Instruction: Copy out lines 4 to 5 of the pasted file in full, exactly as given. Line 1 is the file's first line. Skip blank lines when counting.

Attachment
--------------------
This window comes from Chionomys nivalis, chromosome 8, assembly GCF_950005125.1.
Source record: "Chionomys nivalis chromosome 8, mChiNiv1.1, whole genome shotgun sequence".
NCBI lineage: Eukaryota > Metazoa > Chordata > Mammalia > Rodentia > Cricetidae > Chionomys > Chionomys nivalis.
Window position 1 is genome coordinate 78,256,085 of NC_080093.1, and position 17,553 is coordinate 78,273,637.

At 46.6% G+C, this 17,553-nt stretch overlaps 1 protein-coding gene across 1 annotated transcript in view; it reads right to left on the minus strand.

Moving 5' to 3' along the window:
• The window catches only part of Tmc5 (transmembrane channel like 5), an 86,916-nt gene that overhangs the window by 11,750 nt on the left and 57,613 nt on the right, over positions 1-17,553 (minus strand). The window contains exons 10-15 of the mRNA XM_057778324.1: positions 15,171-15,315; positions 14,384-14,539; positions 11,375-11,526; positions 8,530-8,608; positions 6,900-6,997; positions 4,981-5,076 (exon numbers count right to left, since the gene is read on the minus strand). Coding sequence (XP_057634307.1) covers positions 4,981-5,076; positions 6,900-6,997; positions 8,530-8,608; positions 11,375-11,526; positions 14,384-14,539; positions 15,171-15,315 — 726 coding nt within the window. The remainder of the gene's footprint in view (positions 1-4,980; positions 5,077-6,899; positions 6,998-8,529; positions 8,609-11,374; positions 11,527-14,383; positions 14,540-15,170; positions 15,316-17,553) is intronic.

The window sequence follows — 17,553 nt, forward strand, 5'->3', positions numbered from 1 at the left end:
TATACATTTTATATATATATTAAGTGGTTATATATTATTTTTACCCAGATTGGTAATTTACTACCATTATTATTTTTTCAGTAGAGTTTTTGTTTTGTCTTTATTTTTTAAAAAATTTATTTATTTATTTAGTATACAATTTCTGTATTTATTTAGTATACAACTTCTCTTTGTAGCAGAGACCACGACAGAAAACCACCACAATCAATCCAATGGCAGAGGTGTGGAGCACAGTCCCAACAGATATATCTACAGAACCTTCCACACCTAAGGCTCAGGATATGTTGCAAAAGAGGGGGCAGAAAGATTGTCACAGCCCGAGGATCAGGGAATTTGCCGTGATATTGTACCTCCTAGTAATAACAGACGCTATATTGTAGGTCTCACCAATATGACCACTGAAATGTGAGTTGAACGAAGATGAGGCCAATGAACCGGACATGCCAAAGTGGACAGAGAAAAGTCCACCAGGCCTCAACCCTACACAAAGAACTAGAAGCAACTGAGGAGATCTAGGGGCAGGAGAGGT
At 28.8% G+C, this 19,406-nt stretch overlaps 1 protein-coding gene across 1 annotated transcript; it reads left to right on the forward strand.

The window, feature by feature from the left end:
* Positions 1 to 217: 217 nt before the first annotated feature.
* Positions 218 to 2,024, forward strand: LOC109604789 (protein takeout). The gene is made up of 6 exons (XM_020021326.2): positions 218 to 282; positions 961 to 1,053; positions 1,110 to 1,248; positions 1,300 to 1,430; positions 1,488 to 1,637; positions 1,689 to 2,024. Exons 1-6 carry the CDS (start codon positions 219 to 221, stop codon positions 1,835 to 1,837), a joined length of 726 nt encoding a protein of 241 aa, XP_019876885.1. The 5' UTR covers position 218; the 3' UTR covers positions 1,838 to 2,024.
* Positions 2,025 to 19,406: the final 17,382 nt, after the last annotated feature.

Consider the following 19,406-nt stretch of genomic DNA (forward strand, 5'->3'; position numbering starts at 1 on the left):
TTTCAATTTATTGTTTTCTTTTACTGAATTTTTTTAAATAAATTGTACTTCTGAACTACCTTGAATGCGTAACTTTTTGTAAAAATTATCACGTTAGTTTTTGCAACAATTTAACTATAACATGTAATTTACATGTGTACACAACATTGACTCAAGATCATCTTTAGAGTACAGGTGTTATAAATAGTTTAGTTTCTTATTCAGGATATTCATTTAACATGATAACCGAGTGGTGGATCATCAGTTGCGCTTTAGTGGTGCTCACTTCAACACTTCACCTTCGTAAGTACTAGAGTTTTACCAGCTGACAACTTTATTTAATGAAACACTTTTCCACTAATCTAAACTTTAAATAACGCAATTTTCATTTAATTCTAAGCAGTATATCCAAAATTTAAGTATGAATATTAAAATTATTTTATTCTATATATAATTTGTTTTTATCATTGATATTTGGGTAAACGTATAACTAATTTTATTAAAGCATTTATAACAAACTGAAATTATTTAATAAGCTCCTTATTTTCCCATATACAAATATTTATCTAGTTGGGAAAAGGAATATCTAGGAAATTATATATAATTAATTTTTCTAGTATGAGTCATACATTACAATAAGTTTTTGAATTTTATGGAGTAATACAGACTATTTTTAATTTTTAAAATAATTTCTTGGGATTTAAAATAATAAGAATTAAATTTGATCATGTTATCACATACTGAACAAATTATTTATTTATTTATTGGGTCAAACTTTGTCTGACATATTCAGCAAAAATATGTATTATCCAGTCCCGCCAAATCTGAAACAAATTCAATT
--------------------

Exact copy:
Window position 1 is genome coordinate 78,256,085 of NC_080093.1, and position 17,553 is coordinate 78,273,637.

At 46.6% G+C, this 17,553-nt stretch overlaps 1 protein-coding gene across 1 annotated transcript in view; it reads right to left on the minus strand.